Without surrounding context, “Minna-san wa Pocky ga suki desu” can mean what most people are taught to think it means: “Everyone likes Pocky”. However, its implication is that the thing we’re talking about isn’t Pocky, it’s everyone. It makes a great answer to a question such as “What kind of thing is loved by everyone?”, because in that case, the interesting part is “what kind of thing”, and not “everyone”, which is only the topic of conversation (the interesting thing is what you have to say about the conversation’s topic). But in most cases that you want to say “everyone loves Pocky”, you’re not talking aobut everyone, you’re talking about Pocky. The interesting part of the sentence is what you have to say about Pocky, so Pocky gets the “wa” after it, and the “ga” goes after “everyone”. “Pocky wa Minna-san ga suki desu.”

This is an extremely difficult concept for many Westerners to grasp about Japanese. Unfortunately, it’s also a very important concept: the Japanese language demands the use of “wa” and “ga”, and knowing when to use which, all the time. The concept is sufficiently complex that there are whole chapters, and even whole books, written on just the subject of how “wa” should (and shouldn’t) be used.

A somewhat similar example would be the Japanese phrase “mita hito” (見た人), which could mean either “the person who saw (it)”, or “the person who was seen/the person whom I (or someone else) saw”. In Japanese, to modify a noun by a phrase you simply drop the phrase right before the noun: “saw-person”. This makes it pretty clear what is being modified, but it doesn’t provide any clues as to whether the modified noun is the subject or the object of the modifying phrase. The astonishing thing, though, is that it generally doesn’t need to: since you never say either “the person who saw it” or “the person I saw” without having already been talking about somebody having seen something, in actual use you would never be without the context that explains which is meant. So there isn’t actually any need to distinguish between them: if the previous sentence was “I spied an old friend when I went to the store today”, then the meaning of “saw-person” in a following sentence, “The ‘saw-person’ was Tommy Jenkins” is obvious. Similarly, if the previous sentence had been “I think somebody saw you when you were chewing out Susan”, then “saw-person” in a following sentence would be in reference to whoever witnessed the scolding.

Of course, when context is insufficient or missing, then one can resolve ambiguity by rephrasing or clarifying. There’s nothing wrong with saying “sono koto o mita hito” (the person who saw that taking place) or “watashi no mita hito” (the person that I saw) when the need arises; it’s just that such phrases are fairly rare, precisely because they’re unnecessary when context provides enough information for us to know which was meant, without explicitly saying. Similarly, if by “Mary wa Jon ga suki desu” we mean that Jon likes Mary rather than the reverse, and the context doesn’t clarify this, we can explicitly say “Mary is liked by Jon”: “Mary wa Jon ni suki desu”.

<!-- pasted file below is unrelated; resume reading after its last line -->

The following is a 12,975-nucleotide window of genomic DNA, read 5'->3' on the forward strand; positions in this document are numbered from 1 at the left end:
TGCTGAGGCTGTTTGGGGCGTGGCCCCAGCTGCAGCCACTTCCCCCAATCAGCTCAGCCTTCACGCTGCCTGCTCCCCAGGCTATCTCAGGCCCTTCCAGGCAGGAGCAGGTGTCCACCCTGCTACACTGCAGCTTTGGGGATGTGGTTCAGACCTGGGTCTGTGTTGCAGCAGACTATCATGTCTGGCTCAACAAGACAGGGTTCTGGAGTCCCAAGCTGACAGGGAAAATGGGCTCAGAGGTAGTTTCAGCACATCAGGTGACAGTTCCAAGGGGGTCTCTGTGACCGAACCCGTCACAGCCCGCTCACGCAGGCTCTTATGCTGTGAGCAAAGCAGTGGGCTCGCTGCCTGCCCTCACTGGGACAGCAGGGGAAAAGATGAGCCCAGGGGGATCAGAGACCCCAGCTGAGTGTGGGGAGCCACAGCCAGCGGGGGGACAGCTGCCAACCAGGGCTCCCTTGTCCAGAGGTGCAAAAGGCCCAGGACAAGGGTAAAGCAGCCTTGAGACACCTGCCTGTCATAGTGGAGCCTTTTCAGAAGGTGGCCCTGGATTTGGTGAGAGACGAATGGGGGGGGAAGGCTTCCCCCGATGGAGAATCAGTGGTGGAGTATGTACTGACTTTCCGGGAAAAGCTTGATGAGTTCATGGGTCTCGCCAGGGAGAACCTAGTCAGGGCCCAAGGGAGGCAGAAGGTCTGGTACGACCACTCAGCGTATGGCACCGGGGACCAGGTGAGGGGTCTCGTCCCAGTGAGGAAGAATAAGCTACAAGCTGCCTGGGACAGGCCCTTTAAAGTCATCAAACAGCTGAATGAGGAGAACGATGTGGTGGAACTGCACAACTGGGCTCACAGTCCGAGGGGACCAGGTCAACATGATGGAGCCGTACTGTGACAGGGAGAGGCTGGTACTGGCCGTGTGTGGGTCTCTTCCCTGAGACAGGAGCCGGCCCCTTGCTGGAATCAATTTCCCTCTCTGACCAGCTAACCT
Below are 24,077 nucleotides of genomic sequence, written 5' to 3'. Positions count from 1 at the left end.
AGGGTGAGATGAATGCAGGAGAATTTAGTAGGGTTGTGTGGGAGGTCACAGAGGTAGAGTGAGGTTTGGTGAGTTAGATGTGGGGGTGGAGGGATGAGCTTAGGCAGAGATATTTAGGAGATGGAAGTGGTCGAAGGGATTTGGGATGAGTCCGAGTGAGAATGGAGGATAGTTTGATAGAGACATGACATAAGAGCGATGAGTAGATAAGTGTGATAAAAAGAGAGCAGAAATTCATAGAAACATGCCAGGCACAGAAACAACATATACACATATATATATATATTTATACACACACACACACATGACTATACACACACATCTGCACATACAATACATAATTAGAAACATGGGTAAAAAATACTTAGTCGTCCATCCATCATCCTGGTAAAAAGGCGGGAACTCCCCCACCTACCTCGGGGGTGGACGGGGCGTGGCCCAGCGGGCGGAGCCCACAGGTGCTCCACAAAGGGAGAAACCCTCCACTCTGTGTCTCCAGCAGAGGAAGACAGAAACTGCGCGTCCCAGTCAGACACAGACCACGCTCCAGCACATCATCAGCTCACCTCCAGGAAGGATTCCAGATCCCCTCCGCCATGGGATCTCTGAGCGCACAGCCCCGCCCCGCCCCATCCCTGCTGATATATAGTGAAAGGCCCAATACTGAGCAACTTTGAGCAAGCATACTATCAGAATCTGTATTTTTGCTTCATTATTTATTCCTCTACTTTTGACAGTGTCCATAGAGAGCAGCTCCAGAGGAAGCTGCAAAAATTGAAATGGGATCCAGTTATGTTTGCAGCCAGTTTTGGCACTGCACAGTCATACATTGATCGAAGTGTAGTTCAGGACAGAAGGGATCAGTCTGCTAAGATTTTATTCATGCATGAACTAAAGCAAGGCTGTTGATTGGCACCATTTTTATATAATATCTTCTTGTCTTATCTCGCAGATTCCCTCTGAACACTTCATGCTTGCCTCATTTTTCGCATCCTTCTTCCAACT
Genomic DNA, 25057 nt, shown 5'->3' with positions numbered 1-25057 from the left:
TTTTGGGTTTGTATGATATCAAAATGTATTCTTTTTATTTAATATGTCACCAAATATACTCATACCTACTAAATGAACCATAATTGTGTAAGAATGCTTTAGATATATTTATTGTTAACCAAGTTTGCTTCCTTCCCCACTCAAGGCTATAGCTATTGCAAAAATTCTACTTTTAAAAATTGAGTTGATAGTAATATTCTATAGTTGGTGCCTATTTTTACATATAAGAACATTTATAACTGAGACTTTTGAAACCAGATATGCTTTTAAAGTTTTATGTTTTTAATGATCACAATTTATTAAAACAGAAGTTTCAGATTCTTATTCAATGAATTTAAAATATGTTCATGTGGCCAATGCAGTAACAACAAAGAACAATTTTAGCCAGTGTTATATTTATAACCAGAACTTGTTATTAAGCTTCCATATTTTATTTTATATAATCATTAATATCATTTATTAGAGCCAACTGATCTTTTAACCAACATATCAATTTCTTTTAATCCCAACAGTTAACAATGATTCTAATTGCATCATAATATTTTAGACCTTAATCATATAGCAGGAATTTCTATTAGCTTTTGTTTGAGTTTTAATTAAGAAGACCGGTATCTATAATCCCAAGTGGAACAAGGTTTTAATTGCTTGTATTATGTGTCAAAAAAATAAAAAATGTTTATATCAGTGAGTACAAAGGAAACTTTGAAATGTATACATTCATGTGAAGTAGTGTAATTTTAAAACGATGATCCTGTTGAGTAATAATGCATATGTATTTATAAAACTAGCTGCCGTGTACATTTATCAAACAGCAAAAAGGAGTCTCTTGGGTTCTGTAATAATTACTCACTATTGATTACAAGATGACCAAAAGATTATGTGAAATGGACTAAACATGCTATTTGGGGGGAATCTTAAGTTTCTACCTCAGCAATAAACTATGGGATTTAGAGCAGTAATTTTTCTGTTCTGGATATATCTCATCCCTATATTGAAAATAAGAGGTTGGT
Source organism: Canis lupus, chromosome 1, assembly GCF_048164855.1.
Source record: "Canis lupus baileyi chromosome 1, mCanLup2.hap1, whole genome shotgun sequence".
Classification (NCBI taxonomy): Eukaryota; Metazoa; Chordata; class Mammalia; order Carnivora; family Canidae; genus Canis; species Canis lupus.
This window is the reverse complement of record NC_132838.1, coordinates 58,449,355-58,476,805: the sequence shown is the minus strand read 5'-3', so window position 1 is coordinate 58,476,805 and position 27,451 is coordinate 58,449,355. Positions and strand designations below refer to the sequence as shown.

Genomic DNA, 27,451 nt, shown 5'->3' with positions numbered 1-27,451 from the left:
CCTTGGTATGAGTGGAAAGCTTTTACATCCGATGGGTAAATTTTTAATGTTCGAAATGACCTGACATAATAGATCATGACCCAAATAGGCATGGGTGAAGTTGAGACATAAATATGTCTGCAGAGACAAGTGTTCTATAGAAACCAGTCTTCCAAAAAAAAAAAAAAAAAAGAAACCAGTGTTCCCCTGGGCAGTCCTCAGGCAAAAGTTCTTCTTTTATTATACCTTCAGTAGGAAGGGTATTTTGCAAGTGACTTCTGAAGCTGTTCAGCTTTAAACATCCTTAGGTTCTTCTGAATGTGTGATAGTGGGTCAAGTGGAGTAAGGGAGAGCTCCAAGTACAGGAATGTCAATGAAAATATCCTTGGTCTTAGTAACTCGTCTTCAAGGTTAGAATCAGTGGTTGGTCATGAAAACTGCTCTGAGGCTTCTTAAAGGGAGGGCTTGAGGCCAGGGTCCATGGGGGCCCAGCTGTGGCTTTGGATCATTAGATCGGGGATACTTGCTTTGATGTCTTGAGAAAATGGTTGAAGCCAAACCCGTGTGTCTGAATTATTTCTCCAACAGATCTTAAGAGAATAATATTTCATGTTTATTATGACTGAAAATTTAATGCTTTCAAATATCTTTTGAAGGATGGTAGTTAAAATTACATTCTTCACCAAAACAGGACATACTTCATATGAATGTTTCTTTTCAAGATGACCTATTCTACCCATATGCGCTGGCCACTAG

Note: so far, the best explanation of wa versus ga that I’ve read, is in Making Sense of Japanese: What the Textbooks Don’t Tell You by Jay Rubin; but I also feel that he makes some fairly extreme statements. In particular, I think his explanation could tend to scare someone off from using “wa”, and that despite his attempts to say otherwise, the reader is left with the general feeling that “wa” should only be used in special circumstances, which is far from the case. In the end, the best way to understand wa is to be exposed to a lot of Japanese sentences where it is used (and practice making your own), to find good textbooks that give useful explanations of how it affects emphasis and meaning, and to avoid grossly oversimplified descriptions such as it being the equivalent to English “the”, or expressing the real gramattical subject in intransitive verbs.

The second part to this set of articles continues here.

13-Year-Old Girl Strip-Searched on Suspicion of Possessing Prescription-Strength Ibuprofen

Here it is. Found via Slashdot. I’m simply dumbstruck.

13 years old. Strip-searched. Ibu-friggin’-profen.

I don’t care that they have a zero-tolerance drug policy at the school, if all you suspect (incorrectly, as it turned out…) is ibuprofen, how is a strip-search, by any conceivable stretch of the imagination, warranted?

(The story itself is not new; the actual news is that it will be heard by the Supreme Court. The incident itself took place 6 years ago, and the girl in question is now 19. But hell, it’s the first I’d heard of it…)